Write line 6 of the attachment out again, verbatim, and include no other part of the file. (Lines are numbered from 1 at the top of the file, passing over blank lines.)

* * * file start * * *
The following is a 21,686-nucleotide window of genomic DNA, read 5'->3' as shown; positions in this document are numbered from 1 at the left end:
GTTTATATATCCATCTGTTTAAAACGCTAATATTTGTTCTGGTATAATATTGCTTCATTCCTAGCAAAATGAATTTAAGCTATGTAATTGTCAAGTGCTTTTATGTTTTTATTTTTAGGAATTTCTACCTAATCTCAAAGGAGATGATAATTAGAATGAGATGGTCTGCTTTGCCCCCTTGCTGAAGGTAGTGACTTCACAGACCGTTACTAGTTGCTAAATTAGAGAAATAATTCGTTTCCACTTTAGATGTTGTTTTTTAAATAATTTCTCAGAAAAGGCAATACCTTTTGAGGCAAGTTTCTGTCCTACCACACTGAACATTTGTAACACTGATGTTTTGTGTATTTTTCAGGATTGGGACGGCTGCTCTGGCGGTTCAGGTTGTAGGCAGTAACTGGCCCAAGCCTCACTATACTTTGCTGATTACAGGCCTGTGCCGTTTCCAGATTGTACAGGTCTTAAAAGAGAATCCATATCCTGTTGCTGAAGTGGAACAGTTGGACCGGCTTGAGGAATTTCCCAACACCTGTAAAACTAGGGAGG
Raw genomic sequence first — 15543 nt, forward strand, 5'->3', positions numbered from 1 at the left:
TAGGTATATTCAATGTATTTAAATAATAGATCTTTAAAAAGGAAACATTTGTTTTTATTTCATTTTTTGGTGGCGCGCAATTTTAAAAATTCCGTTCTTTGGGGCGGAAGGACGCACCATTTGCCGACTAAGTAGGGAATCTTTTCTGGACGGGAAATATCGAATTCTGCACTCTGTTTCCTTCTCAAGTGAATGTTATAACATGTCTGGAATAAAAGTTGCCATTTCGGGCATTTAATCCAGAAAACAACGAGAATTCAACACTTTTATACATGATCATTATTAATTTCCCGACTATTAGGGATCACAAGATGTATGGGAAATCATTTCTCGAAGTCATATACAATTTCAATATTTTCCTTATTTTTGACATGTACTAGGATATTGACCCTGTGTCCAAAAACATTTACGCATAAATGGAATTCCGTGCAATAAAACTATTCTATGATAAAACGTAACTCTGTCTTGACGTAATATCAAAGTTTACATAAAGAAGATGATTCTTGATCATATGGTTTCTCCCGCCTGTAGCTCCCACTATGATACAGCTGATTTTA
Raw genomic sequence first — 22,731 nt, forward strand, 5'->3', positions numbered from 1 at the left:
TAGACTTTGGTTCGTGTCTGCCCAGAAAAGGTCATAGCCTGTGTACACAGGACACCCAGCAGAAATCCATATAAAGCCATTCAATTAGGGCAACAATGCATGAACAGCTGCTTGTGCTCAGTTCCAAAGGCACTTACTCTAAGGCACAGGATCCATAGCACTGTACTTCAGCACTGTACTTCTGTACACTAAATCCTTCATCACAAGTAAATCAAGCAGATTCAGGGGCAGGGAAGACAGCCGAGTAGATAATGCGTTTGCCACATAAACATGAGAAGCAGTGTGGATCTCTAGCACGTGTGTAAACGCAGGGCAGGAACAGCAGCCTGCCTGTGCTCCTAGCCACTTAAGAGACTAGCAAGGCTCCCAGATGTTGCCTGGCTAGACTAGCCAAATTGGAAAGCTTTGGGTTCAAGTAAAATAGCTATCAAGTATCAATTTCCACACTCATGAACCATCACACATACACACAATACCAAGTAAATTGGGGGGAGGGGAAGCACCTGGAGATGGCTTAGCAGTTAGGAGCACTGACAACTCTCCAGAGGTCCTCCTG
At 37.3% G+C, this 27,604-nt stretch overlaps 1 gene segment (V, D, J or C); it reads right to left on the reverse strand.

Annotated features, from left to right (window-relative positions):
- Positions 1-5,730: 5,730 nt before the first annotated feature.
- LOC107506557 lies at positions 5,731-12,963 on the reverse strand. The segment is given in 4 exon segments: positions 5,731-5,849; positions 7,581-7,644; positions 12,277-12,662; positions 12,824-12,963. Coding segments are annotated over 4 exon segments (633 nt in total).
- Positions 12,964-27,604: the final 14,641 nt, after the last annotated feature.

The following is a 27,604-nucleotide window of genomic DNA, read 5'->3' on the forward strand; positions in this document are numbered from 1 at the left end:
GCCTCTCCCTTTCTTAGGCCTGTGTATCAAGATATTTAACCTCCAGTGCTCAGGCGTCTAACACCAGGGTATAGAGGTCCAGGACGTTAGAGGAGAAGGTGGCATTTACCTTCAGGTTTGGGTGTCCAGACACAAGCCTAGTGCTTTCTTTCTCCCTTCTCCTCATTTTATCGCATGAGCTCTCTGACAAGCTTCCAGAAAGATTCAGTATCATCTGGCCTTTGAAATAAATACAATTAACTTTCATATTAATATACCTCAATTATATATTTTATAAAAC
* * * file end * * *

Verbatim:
TAGACTTTGGTTCGTGTCTGCCCAGAAAAGGTCATAGCCTGTGTACACAGGACACCCAGCAGAAATCCATATAAAGCCATTCAATTAGGGCAACAATGCATGAACAGCTGCTTGTGCTCAGTTCCAAAGGCACTTACTCTAAGGCACAGGATCCATAGCACTGTACTTCAGCACTGTACTTCTGTACACTAAATCCTTCATCACAAGTAAATCAAGCAGATTCAGGGGCAGGGAAGACAGCCGAGTAGATAATGCGTTTGCCACATAAACATGAGAAGCAGTGTGGATCTCTAGCACGTGTGTAAACGCAGGGCAGGAACAGCAGCCTGCCTGTGCTCCTAGCCACTTAAGAGACTAGCAAGGCTCCCAGATGTTGCCTGGCTAGACTAGCCAAATTGGAAAGCTTTGGGTTCAAGTAAAATAGCTATCAAGTATCAATTTCCACACTCATGAACCATCACACATACACACAATACCAAGTAAATTGGGGGGAGGGGAAGCACCTGGAGATGGCTTAGCAGTTAGGAGCACTGACAACTCTCCAGAGGTCCTCCTG